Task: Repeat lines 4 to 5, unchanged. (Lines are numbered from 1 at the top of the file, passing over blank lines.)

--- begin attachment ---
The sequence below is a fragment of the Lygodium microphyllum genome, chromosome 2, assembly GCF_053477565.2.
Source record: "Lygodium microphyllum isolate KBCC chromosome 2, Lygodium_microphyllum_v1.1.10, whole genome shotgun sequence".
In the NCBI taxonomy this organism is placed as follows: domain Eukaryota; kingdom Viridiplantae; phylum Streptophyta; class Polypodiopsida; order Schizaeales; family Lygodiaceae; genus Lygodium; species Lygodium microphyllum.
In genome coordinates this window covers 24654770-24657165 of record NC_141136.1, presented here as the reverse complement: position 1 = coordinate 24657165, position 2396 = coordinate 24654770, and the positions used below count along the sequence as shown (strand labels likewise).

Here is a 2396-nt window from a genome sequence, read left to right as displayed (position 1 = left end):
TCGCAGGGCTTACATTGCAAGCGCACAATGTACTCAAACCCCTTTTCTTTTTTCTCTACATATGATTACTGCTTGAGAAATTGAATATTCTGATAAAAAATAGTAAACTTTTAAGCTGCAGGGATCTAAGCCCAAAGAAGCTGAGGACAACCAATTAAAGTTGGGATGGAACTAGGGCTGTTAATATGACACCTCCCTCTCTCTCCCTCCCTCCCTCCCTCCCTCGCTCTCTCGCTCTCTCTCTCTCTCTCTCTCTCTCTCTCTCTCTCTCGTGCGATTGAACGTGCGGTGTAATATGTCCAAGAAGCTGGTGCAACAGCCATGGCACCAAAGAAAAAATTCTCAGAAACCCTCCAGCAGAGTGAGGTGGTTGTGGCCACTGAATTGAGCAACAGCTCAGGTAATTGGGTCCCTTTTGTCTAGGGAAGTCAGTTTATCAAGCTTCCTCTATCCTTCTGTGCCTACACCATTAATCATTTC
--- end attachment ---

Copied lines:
In genome coordinates this window covers 24654770-24657165 of record NC_141136.1, presented here as the reverse complement: position 1 = coordinate 24657165, position 2396 = coordinate 24654770, and the positions used below count along the sequence as shown (strand labels likewise).

Here is a 2396-nt window from a genome sequence, read left to right as displayed (position 1 = left end):